The anxiety was expressed in an open letter to Yair Netanyahu by the Israeli organisation Lehava, which works to prevent assimilation, in a post on its Facebook page, which warned him that his grandparents "are turning over in their gravesÖ they did not dream that their grandchildren would not be Jews".


Benjamin Netanyahu with sons Yair (left) and Avner

The issue of intermarriage has largely been one for Diaspora Jews - the Jews who live outside Israel. Inside Israel, Jews (75% of the population) and Arabs (21%) rarely marry, but with an influx of foreign workers and globalisation of the Israeli community, in recent years the phenomenon has come to light.

"God forbid, if itís true, woe is me," says Aryeh Deri, leader of the Ultra-Orthodox Shas party, to a local radio station, lamenting the news that the prime ministerís son was dating a non-Jew. "I donít like talking about private issuesÖ but if itís true God forbid, then itís no longer a personal matter - itís the symbol of the Jewish people."

Over the weekend, Eretz Nehederet, the popular Israeli satirical television show, aired a parody showcasing infamous historical oppressors of the Jews including the biblical Pharaoh and the Spanish inquisitor. The show culminated with Yair Netanyahuís non-Jewish girlfriend, whom they called the "newest existential threat". She sang about a shikse, a derogatory term for a non-Jewish woman, sarcastically crooning that she is "worse than Hitler".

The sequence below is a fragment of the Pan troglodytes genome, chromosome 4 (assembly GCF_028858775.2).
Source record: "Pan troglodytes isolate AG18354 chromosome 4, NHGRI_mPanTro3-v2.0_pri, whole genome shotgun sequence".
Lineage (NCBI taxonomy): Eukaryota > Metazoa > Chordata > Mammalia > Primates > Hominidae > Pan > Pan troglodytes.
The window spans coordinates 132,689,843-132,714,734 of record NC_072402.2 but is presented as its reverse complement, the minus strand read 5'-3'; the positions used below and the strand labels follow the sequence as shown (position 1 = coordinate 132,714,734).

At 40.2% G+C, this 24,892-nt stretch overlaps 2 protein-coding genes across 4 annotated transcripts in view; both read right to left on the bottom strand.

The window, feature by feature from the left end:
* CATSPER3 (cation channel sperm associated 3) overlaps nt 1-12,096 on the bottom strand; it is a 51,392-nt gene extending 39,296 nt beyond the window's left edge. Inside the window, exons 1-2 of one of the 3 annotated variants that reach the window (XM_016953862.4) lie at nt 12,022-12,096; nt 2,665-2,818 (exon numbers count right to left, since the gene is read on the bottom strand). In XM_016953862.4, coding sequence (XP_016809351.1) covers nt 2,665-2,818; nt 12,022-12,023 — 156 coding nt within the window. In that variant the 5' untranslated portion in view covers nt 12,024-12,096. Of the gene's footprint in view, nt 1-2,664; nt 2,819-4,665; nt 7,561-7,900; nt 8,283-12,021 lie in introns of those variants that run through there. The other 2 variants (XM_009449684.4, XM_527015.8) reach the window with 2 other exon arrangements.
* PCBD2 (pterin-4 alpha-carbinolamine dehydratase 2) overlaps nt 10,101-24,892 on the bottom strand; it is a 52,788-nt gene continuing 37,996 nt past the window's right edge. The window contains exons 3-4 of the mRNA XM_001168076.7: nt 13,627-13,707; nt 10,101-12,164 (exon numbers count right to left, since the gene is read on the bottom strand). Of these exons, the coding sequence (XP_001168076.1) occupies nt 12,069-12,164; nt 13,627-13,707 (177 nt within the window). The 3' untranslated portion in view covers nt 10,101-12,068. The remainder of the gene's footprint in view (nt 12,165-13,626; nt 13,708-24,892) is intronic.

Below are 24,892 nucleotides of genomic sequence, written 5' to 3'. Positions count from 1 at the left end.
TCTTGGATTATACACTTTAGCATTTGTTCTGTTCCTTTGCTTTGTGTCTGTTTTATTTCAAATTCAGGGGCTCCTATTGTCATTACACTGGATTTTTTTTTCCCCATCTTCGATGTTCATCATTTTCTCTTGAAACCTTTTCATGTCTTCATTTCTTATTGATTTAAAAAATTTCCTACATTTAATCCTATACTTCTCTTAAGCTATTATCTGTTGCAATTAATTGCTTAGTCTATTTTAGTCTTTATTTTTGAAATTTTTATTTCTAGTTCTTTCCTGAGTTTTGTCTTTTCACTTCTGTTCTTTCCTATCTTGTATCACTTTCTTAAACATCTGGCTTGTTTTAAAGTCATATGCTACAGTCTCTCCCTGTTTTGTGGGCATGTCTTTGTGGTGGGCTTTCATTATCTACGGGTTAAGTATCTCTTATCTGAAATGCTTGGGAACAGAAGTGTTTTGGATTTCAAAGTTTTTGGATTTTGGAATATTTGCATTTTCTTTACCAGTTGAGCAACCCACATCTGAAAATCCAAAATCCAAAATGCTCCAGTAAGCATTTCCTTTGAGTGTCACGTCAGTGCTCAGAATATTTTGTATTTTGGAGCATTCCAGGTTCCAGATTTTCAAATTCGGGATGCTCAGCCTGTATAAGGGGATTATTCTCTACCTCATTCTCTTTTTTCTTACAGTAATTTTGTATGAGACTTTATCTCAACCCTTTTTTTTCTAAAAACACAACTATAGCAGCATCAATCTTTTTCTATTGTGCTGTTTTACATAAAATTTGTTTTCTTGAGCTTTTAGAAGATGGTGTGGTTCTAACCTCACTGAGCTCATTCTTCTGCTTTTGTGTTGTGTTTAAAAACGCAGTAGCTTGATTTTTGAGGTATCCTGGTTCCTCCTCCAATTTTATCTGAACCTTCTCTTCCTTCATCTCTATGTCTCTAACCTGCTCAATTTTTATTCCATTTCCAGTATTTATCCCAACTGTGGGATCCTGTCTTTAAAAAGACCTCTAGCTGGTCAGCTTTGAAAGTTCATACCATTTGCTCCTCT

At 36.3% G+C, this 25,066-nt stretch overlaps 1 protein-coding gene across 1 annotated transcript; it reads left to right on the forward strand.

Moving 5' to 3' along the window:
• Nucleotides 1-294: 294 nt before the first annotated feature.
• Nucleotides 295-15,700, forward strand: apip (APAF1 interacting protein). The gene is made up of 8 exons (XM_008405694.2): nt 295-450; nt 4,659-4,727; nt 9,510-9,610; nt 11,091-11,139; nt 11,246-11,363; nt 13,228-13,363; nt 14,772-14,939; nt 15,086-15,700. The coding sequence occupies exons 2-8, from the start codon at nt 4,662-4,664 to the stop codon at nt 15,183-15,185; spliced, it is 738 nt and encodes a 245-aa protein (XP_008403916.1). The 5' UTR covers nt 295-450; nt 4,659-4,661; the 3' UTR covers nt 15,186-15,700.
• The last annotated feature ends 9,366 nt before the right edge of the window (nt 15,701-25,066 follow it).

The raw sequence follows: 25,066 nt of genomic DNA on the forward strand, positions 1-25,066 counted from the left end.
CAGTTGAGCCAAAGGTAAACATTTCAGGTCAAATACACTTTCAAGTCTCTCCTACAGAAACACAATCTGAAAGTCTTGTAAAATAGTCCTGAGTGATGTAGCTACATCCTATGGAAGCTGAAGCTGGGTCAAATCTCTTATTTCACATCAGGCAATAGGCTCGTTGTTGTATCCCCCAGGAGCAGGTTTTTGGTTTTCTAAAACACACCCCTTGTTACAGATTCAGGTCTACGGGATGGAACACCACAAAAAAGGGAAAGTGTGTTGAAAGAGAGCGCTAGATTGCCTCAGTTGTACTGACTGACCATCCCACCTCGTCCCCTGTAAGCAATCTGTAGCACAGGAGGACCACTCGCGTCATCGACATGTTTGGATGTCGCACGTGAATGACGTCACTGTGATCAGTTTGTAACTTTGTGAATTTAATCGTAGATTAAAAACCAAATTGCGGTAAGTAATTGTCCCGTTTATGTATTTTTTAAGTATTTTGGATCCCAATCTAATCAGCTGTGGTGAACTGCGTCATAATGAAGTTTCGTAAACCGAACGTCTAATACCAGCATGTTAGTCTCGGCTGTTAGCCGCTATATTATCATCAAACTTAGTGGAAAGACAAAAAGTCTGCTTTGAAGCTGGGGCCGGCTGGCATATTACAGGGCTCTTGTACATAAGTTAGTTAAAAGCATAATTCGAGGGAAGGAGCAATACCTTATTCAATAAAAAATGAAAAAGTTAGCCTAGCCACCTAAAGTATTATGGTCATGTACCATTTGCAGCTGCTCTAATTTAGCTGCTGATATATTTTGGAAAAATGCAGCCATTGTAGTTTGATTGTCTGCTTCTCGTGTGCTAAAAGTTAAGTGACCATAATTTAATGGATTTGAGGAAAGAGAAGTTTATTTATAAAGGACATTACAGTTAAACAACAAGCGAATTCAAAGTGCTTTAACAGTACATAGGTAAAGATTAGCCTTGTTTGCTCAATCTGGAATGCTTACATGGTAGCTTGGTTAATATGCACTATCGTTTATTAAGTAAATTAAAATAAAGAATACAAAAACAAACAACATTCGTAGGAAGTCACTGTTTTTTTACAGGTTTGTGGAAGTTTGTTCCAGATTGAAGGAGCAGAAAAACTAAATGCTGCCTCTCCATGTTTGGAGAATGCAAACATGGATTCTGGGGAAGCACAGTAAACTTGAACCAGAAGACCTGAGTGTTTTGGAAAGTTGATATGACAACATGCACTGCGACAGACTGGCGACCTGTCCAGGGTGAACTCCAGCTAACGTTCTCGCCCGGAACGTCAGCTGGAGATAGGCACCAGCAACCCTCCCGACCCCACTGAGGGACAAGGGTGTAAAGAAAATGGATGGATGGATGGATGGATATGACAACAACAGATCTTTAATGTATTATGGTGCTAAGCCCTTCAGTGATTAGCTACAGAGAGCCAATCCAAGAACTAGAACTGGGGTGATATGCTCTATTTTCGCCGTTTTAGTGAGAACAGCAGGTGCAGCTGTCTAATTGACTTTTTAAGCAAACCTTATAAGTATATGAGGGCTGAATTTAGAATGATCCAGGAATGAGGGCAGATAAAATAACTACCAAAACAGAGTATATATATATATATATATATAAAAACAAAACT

Here she is, Sandra Leikanger, the "newest existential threat" to Israel and Jews:



Even the prime ministerís brother-in-law, Hagai Ben-Artzi, spoke out strongly on their affair, warning his nephew that if he doesnít end his relationship with Leikanger, it is as if he is spitting on the graves of his grandparents.

"From my point of view, if he does such a thing, I personally wonít allow him to get near their graves," he told an Ultra-Orthodox website. "This is the most awful thing that is threatening and was a threat throughout the history of the Jewish people. More awful than leaving Israel is marriage with a gentile. If this happens, God forbid, Iíll bury myself I donít know where. Iíll walk in the streets and tear off my hair - and here this is happening."

Anyone whoís watched Fiddler on the Roof, where Tevye says his daughter is dead to him for marrying a non-Jew, knows the issue has always been a sensitive one among Jews.

But Dr Daniel Gordis, an author and expert commentator on Israel and Judaism, says that has changed in the past few decades, especially in the Diaspora Jewish community.

Whereas once it was greatly frowned upon for a Jew of any stream to marry a non-Jew, today, among unaffiliated (no synagogue), non-denominational (those who donít identify with any movement), conservative or reform Jews, it is not the taboo it once was. The intermarriage rates of non-denominational Jews approach 80%, he says.

But among Orthodox Jews and in Israel, it is still much more controversial.